AUGUSTA — A state legislator’s criminal charges might be resolved in time for him to rejoin the Legislature, his attorney said today.

Rep. Frederick L. Wintle, R-Garland, is accused of pulling a loaded handgun on a stranger in a Waterville parking lot May 21. He was in Kennebec County Superior Court for a status conference today on the charges of criminal threatening with a dangerous weapon and carrying a concealed weapon.

His attorney, Leonard Sharon, told Justice Michaela Murphy he is in talks with District Attorney Evert Fowle about a potential resolution in the case.

Outside the courtroom, Sharon said he is seeking “a resolution that will take into account the psychological issues and ensure that he can remain as a legislator.”

He said Wintle, 58, has been undergoing treatment and is now living at home. 

Wintle is free on $3,500 cash bail with conditions that bar him from being on the State House complex grounds unless he has written permission from House Speaker Robert Nutting, R-Oakland.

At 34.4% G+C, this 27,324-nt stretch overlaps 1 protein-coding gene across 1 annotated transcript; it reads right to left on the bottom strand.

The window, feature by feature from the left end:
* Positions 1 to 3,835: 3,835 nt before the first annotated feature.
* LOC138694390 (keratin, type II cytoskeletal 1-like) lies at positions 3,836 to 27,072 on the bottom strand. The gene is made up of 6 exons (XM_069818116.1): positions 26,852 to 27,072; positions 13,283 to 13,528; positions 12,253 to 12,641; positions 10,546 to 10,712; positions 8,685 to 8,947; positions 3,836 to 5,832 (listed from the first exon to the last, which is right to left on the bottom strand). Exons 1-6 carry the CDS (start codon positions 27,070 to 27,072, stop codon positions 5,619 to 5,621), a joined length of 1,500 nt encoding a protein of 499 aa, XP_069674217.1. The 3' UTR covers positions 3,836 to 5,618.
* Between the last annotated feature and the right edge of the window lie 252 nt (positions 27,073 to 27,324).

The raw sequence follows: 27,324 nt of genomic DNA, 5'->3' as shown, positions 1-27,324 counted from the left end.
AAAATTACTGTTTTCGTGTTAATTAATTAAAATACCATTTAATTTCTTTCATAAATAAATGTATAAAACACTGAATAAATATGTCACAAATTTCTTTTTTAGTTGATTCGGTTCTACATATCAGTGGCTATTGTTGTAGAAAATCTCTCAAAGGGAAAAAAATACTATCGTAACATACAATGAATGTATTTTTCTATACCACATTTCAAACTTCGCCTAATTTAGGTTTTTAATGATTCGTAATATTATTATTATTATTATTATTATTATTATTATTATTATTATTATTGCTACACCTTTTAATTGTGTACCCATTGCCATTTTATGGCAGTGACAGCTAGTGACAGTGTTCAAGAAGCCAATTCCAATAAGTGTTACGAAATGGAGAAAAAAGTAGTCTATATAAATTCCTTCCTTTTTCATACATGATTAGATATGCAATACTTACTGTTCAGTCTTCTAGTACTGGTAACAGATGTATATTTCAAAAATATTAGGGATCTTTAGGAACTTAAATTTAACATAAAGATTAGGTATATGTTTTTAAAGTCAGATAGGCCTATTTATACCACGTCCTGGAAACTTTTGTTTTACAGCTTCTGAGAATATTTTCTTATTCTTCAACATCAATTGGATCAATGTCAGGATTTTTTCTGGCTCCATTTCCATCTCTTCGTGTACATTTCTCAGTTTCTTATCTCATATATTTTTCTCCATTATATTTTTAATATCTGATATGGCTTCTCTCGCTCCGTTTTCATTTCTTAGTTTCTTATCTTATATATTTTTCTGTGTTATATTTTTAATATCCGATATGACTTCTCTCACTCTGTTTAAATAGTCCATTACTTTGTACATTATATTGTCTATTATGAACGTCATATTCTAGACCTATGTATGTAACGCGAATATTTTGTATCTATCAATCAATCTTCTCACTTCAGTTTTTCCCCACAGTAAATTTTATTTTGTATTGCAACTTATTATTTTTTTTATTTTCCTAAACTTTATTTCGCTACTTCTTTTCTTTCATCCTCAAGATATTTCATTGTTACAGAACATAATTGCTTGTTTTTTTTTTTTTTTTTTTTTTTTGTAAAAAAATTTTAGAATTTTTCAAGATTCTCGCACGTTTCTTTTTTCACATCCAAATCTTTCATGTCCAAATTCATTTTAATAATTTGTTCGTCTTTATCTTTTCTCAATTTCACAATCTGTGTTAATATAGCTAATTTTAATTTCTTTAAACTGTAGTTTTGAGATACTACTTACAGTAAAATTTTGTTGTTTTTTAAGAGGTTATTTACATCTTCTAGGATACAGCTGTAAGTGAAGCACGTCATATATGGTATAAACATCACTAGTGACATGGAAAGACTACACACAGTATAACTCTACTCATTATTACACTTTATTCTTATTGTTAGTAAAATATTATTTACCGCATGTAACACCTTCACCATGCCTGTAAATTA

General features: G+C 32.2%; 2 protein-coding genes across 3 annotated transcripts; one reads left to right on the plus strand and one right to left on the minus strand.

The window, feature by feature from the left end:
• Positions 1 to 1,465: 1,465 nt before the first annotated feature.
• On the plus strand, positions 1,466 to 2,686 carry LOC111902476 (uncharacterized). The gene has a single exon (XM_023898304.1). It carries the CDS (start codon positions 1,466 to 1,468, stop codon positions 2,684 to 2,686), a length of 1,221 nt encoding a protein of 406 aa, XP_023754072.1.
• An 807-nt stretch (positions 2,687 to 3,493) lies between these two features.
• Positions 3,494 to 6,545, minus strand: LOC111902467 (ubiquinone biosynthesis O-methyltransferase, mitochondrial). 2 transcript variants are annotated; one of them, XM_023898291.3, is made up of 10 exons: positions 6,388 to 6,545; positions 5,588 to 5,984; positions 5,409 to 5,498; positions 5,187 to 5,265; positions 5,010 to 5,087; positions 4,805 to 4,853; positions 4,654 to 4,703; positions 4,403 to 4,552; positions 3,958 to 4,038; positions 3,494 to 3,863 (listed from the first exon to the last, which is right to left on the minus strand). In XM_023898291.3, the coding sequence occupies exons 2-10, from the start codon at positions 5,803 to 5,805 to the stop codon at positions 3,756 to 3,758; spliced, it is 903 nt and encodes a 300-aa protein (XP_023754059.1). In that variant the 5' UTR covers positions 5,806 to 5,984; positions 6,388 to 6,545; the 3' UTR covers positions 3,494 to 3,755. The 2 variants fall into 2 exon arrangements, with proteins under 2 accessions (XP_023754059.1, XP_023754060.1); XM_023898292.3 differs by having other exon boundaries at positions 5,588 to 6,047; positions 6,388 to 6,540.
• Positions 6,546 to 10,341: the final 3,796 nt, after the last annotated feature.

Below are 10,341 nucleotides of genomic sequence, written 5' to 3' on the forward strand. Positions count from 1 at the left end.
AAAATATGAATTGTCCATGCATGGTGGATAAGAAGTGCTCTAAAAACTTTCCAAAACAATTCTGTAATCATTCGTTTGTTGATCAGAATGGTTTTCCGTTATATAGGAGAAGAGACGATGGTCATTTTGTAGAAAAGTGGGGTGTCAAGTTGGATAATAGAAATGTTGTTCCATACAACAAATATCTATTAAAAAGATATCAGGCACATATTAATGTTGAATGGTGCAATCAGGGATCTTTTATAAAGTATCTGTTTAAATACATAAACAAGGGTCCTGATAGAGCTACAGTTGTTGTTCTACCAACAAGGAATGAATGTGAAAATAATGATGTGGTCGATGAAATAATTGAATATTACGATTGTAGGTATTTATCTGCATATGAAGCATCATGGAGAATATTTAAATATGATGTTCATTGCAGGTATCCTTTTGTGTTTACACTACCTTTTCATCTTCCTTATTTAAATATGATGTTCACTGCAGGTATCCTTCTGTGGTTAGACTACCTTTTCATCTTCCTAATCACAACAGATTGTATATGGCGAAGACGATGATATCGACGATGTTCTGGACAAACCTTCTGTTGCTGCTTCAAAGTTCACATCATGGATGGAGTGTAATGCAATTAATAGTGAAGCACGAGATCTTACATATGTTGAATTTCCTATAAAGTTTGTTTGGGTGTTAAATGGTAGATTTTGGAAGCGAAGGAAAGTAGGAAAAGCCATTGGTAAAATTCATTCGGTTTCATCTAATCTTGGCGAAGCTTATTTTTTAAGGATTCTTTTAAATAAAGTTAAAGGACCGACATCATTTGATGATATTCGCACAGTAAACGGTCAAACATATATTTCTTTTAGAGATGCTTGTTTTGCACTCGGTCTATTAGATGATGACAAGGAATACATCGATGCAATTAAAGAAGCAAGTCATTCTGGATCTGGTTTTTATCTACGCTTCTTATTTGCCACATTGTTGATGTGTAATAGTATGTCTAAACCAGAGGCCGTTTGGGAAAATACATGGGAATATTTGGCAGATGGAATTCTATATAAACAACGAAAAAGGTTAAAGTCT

After inquiring about the date of the next grand jury session, Murphy set the Wintle’s next status conference for Sept. 13. Generally prosecutors will present a felony charge, such as the criminal threatening with a dangerous weapon, to a grand jury for indictment.

Sharon told the judge he might return to court sooner than Sept. 13 to seek a lower bail.

Later, Sharon said Wintle continues to undergo treatment and is living at home. “He’s doing much better,” Sharon said.

Wintle, who wore a shirt, tie and jacket to court, did not address the judge, and left the courtroom shortly after his brief hearing.

Wintle had undergone a psychological evaluation soon after his arrest May 21 in the parking lot of Dunkin’ Donuts on Kennedy Memorial Drive in Waterville.

Wintle allegedly pointed a .22 caliber handgun at Michael Seamans of Sidney, a photographer for the Morning Sentinel who was stopping for coffee on the way to work.

According to Seamans, Wintle said he was looking for the drug dealer of a dead boy’s mother in Waterville.

Seamans called police after Wintle pulled the handgun from his waist band and pointed it at Seamans.

Legislative colleagues reported seeing a behavior change in Wintle months before the May incident.

Aberrant behavior by Wintle in March led to the Capitol Police issuing him a notice barring him from being in the office of the executive director of the Legislature.

Nutting previously said he had tried to talk to Wintle about his behavior and reach out to Wintle’s pastor for assistance.

Wintle, a 20-year Air Force veteran, is a writer. He has no criminal record and is a freshman legislator.